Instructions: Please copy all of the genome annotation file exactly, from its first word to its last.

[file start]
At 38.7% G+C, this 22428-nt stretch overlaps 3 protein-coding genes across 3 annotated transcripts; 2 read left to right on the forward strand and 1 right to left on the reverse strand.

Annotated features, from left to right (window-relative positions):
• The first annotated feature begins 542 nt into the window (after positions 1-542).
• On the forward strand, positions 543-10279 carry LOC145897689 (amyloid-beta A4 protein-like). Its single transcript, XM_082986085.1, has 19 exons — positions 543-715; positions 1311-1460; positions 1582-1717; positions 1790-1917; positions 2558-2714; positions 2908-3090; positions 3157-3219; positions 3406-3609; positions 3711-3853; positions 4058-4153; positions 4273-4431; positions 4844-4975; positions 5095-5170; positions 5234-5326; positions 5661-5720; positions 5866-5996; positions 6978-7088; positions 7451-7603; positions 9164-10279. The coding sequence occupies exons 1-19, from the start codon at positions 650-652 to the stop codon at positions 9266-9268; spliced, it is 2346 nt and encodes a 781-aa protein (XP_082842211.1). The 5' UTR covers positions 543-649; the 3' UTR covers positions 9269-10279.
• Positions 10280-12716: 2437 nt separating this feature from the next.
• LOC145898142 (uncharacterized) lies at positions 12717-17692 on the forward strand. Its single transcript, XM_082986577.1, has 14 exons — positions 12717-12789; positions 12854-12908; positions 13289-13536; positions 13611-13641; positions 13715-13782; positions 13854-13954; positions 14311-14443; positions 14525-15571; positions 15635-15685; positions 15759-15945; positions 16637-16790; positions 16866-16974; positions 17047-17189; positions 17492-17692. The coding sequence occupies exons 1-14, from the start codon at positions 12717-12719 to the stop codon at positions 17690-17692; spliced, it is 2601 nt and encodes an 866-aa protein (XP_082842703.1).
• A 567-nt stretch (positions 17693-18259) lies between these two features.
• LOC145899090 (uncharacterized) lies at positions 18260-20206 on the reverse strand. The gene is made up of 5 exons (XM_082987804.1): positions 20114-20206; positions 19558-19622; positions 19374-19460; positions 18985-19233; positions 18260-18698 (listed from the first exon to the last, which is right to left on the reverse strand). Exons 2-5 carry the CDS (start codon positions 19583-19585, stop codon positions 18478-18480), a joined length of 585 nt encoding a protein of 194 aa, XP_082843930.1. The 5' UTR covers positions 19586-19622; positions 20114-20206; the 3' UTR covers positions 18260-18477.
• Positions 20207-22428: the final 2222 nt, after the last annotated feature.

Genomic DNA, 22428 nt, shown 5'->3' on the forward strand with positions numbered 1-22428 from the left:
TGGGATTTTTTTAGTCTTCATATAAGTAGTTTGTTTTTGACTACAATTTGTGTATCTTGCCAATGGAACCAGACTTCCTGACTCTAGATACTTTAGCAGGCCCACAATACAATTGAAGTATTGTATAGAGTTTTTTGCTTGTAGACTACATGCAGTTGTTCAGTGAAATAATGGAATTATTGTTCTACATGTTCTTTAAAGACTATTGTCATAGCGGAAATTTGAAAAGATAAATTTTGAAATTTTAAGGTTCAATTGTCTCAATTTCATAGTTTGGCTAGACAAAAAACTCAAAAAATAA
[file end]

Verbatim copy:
At 38.7% G+C, this 22428-nt stretch overlaps 3 protein-coding genes across 3 annotated transcripts; 2 read left to right on the forward strand and 1 right to left on the reverse strand.

Annotated features, from left to right (window-relative positions):
• The first annotated feature begins 542 nt into the window (after positions 1-542).
• On the forward strand, positions 543-10279 carry LOC145897689 (amyloid-beta A4 protein-like). Its single transcript, XM_082986085.1, has 19 exons — positions 543-715; positions 1311-1460; positions 1582-1717; positions 1790-1917; positions 2558-2714; positions 2908-3090; positions 3157-3219; positions 3406-3609; positions 3711-3853; positions 4058-4153; positions 4273-4431; positions 4844-4975; positions 5095-5170; positions 5234-5326; positions 5661-5720; positions 5866-5996; positions 6978-7088; positions 7451-7603; positions 9164-10279. The coding sequence occupies exons 1-19, from the start codon at positions 650-652 to the stop codon at positions 9266-9268; spliced, it is 2346 nt and encodes a 781-aa protein (XP_082842211.1). The 5' UTR covers positions 543-649; the 3' UTR covers positions 9269-10279.
• Positions 10280-12716: 2437 nt separating this feature from the next.
• LOC145898142 (uncharacterized) lies at positions 12717-17692 on the forward strand. Its single transcript, XM_082986577.1, has 14 exons — positions 12717-12789; positions 12854-12908; positions 13289-13536; positions 13611-13641; positions 13715-13782; positions 13854-13954; positions 14311-14443; positions 14525-15571; positions 15635-15685; positions 15759-15945; positions 16637-16790; positions 16866-16974; positions 17047-17189; positions 17492-17692. The coding sequence occupies exons 1-14, from the start codon at positions 12717-12719 to the stop codon at positions 17690-17692; spliced, it is 2601 nt and encodes an 866-aa protein (XP_082842703.1).
• A 567-nt stretch (positions 17693-18259) lies between these two features.
• LOC145899090 (uncharacterized) lies at positions 18260-20206 on the reverse strand. The gene is made up of 5 exons (XM_082987804.1): positions 20114-20206; positions 19558-19622; positions 19374-19460; positions 18985-19233; positions 18260-18698 (listed from the first exon to the last, which is right to left on the reverse strand). Exons 2-5 carry the CDS (start codon positions 19583-19585, stop codon positions 18478-18480), a joined length of 585 nt encoding a protein of 194 aa, XP_082843930.1. The 5' UTR covers positions 19586-19622; positions 20114-20206; the 3' UTR covers positions 18260-18477.
• Positions 20207-22428: the final 2222 nt, after the last annotated feature.

Genomic DNA, 22428 nt, shown 5'->3' on the forward strand with positions numbered 1-22428 from the left:
TGGGATTTTTTTAGTCTTCATATAAGTAGTTTGTTTTTGACTACAATTTGTGTATCTTGCCAATGGAACCAGACTTCCTGACTCTAGATACTTTAGCAGGCCCACAATACAATTGAAGTATTGTATAGAGTTTTTTGCTTGTAGACTACATGCAGTTGTTCAGTGAAATAATGGAATTATTGTTCTACATGTTCTTTAAAGACTATTGTCATAGCGGAAATTTGAAAAGATAAATTTTGAAATTTTAAGGTTCAATTGTCTCAATTTCATAGTTTGGCTAGACAAAAAACTCAAAAAATAA